As they turned away, I felt a pang of guilt in sending them away with only one pistol. I jogged to catch up with Skiff and quietly handed him my second, which would be practically useless in my left hand anyway. He smiled, mouthing the words “thank you” before subtly tucking the holster underneath his overshirt.


                I returned to Matt’s side, crossing my arms over my chest and turning back to the west. “How many?” I asked, wondering if it even made a difference.

                “I have no idea,” he shook his head, “probably not a good idea to be right here, though.”

                With a look of agreement, I followed him southeast of camp, to a cluster of large rocks suitable enough for us to hide behind. We could see the came from there, but only the ground �" tree branches abloom with thick, green leaves would prevent us from seeing any higher than someone’s knees.


                There we waited; five minutes; ten minutes; twenty minutes went by as we dutifully watched our campsite, waiting for a group of men to arrive, looking for us. Matt began to get paranoid and started scanning the landscape to our backs for any signs they may be circling our position. He was apparently satisfied that our hiding spot was safe after a moment and turned his attention back to the camp.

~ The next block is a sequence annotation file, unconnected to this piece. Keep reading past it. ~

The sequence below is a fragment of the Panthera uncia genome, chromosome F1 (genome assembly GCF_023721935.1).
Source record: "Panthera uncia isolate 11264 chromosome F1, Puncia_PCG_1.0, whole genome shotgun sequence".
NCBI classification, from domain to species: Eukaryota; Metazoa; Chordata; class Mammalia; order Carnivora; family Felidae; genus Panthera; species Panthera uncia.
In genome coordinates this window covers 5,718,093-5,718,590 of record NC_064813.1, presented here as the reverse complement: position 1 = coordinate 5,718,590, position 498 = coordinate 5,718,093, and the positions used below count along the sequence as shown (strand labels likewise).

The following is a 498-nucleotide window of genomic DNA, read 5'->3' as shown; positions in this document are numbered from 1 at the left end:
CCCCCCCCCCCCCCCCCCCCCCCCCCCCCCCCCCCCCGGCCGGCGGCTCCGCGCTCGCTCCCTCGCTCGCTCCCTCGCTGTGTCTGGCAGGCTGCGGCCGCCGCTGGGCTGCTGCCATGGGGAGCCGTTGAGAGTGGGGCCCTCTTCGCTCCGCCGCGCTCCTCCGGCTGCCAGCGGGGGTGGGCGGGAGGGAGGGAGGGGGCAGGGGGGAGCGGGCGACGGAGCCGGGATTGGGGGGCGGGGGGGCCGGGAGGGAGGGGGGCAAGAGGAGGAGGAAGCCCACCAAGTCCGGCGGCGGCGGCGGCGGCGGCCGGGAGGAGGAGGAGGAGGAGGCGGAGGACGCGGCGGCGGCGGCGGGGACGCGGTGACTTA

And then it happened, a voice floated through the trees before we could see his boots, the first glow of lighter blue sky helping to improve our vision through the wafting layers of fog.

                “Found it!” The voice cried out, followed by a couple other voices, their words indistinguishable.


                The crackling of underbrush, the thud of heavy boots on rocky ground, the metallic clink of 22nd century firearms chambering their rounds; these sounds crept from the camp and into our ears, making our hearts race, our breath short and our vision narrow. Matt and I wrapped our fingers around the grips of our pistols, holding them with both hands, arms straight toward the ground, ready to charge in if need be.

                We could see the feet of two individuals, moving from tent to tent - checking to see if anyone was sleeping inside. After a moment of obviously not finding anyone, a third pair of legs came into view.